Thursday, February 11, 2016
"Must be weird -- not having anybody cum on ya."
Tossed around by life, Noni Malone (Elizabeth Berkley) plops down in Las Vegas where she winds up in a competition with an established star named Cristal Connors (Gina Gershon), leading to a sudden eruption of violence and a new, temporary career for Noni. If this had been a cheapjack "B" movie directed by Hugo Haas and starring Cleo Moore or Beverly Michaels, it might have had somewhat more entertainment value than this bloated vehicle that is over two hours long and never develops a clear cut plot or characters despite the huge amount of money paid to Joe Ezsterhas for his cliche-ridden screenplay. For the first twenty minutes or so it looks as if Showgirls might at least be fun, but after awhile you realize that the movie is really going nowhere, and that the writer and director are just throwing things at the audience without any real regard for coherency. Does this movie dissect the debasement and objectification of women, or is it a prime example of that very thing -- Showgirls doesn't have enough on its mind you make you care either way. Cristal seems to have a decided hankering for Noni, leading to her jealous bitchiness, but why then do they practically have a love scene together near the end? [Noni's actions at the very end of the movie are even more inexplicable, but then the movie is often not logical.] The filmmakers obviously want to see lots of naked female flesh and girl-on-girl action (or at least the suggestion of same) but there's no real intelligent attempt to explore lesbianism or bisexuality, or anything else in the movie. [Ezsterhas' take on lesbianism is about on the level of his Basic Instinct. This is the kind of movie in which women are "allowed" to have sexual relationships with each other only if they also fool around with men. ] The movie is less sexy than vulgar (and not in a good way) and one supposedly erotic pool scene between Noni and producer Zack Cary (Kyle MacLachlan) is unintentionally hilarious. [Zack practically sneers at Cristal because of her feelings for Noni.] The "dancing" in the movie is all motion, calisthenics, and attitude, and nothing that would give Fred Astaire any competition. Some of the acting is okay. Berkley has basically a whole movie to carry on her shoulders, and acquits herself competently, even if it can't exactly be called a great performance. Gina Gershon can do little to make her character any more than a stereotype and a dirty joke. Gina Rivera scores as Noni's friend, Molly, who is gang-raped in a horrible scene late in the movie. On the other hand, Lin Tucci is quite disgusting as an obese entertainer, Henrietta, fond of snapping her breasts out of her dress in a topless club whose customers in real life would probably upchuck at the sight or at least head for the men's room. Alan Rachins is on target as an utterly loathsome self-described "prick" who seems to enjoy demeaning his showgirls, but every (straight) man in the movie is a complete asshole, making the movie almost as offensive to guys as it is to the ladies. There's the nice touch of two of the male dancers being a romantic gay couple (mostly in the background), but that's not enough to make this picture seem like anything even remotely progressive. NOTE: For another interesting take on this picture, click here.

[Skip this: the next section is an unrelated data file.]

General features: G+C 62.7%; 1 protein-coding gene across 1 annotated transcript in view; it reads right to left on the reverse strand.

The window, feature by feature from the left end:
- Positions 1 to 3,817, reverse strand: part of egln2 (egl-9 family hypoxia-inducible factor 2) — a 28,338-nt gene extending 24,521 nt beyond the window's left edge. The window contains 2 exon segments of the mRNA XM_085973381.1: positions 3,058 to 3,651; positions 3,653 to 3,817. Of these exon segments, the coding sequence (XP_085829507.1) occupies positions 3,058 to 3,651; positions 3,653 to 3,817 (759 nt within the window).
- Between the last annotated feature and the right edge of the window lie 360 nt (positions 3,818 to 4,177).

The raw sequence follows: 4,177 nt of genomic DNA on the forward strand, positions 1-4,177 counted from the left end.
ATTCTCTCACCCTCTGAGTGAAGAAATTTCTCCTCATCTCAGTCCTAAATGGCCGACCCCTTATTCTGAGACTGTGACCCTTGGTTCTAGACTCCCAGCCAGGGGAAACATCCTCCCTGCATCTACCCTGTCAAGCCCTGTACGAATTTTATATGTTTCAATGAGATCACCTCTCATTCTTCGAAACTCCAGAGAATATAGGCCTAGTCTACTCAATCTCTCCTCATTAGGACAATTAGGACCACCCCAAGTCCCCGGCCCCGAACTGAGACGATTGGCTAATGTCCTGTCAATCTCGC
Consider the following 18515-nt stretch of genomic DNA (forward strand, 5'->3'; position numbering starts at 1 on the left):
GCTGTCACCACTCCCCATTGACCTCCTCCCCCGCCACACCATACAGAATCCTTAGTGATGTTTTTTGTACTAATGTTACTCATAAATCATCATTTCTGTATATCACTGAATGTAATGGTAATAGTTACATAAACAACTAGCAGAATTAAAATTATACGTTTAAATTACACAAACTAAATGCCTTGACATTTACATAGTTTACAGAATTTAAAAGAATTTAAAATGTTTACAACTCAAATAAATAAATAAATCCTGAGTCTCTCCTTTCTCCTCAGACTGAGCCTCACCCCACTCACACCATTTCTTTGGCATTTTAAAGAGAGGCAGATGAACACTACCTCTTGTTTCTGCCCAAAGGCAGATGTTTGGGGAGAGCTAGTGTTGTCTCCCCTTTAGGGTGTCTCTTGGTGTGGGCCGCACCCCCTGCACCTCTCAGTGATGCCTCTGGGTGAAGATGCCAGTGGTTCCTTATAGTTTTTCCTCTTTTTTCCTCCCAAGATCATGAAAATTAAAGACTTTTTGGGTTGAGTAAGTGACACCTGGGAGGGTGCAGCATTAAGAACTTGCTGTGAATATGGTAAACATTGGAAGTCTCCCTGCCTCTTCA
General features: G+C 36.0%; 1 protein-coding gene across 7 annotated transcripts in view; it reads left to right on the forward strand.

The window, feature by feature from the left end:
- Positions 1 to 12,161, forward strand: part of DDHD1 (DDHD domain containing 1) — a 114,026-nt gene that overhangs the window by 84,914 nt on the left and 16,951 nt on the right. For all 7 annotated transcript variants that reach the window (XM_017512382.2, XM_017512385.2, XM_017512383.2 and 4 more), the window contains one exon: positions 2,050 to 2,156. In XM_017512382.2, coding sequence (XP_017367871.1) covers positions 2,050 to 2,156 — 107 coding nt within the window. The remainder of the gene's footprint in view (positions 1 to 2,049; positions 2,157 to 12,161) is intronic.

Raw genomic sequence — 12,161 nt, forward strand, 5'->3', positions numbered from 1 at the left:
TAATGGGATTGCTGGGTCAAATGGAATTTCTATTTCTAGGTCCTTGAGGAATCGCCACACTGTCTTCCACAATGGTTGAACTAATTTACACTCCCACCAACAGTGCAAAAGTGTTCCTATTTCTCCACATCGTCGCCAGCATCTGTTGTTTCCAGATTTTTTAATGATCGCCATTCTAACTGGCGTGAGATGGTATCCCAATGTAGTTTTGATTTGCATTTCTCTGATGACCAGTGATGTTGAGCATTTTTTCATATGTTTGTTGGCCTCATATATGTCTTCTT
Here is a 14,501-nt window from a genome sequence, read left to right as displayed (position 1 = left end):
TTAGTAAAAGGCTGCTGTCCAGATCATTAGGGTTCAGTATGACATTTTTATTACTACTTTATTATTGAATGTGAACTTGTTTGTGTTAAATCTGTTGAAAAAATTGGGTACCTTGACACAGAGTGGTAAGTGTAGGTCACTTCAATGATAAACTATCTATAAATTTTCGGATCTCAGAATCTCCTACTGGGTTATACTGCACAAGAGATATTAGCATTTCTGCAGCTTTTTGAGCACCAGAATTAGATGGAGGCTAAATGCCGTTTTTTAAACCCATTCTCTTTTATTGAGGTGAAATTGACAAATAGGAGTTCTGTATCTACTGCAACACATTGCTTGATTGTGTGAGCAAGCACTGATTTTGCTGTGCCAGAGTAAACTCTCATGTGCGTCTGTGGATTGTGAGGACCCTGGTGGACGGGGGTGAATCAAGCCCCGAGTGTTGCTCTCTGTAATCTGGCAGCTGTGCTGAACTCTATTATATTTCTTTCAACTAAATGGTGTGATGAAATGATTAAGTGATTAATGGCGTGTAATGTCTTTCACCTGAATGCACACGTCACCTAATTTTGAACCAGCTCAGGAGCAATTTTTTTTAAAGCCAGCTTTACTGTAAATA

Verdict: Some colorful moments, but pretty dreadful. **.